A new study published in the journal Science suggests that body size in many species across the animal kingdom is declining.
Researchers reviewed 60 years of data from all over the world and discovered that all kinds of species, from fish to plants and mammals, are shrinking over time. Not only are some species smaller than they used to be, but those smaller species seem to be increasingly outcompeting bigger ones.
The researchers looked at 5,000 ecosystems over those 60 years, and found significant changes in 4,300 unique species.
As ecosystems are often structured in terms of species' size — big animals eat smaller animals which in turn prey on smaller animals — this may present a serious disruption, according to the authors of the study.
"As organisms become smaller, or we remove the top predators, we can expect ecosystems to fundamentally change as well," said lead researcher Inês Martins, from Scotland's University of St. Andrews. "Which would have considerable measurable consequences to the species that live in them, the services they provide and how humans benefit from them."
Inês Martins is a macroecologist and lead author of a new paper on animal body size changes published in the journal Science. (Caitrin Pilkington/CBC)
The changes in body size can be attributed to a number of different factors, the researchers say, from warmer temperatures to decreased food availability. Previous research has also drawn a link between the selective exploitation of bigger fish by commercial fishers.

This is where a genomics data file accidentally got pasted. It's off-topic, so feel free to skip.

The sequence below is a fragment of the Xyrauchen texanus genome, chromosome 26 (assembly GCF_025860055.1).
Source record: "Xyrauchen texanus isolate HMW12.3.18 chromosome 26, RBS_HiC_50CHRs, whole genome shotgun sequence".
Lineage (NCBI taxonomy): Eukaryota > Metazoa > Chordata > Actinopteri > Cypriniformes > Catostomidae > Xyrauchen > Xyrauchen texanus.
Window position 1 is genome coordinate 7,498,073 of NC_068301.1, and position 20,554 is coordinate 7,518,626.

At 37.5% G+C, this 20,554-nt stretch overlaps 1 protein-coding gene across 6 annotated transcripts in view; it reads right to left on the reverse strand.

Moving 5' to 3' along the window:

The new study found that the changes in body size were particularly prevalent in fish.
"Fishing competitions have seen smaller and smaller trophy fish," said Martins. "We also know that most of the threatened species we have nowadays are large-body species. Humans have long preferred to hunt and eat the big things."
Some people in the Yukon say they've also been noticing changes similar to what the researchers observed.
"Across the board with chinook [salmon], we're seeing them coming in smaller," said Tom Buzzell, manager of transboundary rivers operations with Fisheries and Oceans Canada in Whitehorse.
"These are changes that have happened with the run everywhere. The really large chinook are less and less."
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'Our bats are shrinking,' says Yukon biologist
Outside of the water, the trend isn't as straightforward. The data indicated that more complicated changes are taking place on land — the impacts of climate change have some species getting smaller over time while others get bigger.
We often rely on population figures to tell us everything we need to know about the health of a species, but Martins says this approach leaves out key details; determining the viability of a species by recording the number of individuals doesn't tell the full story.
"To fully understand the effects of environmental change and the impact of human activity on living things, we must not neglect changes within species themselves," she said.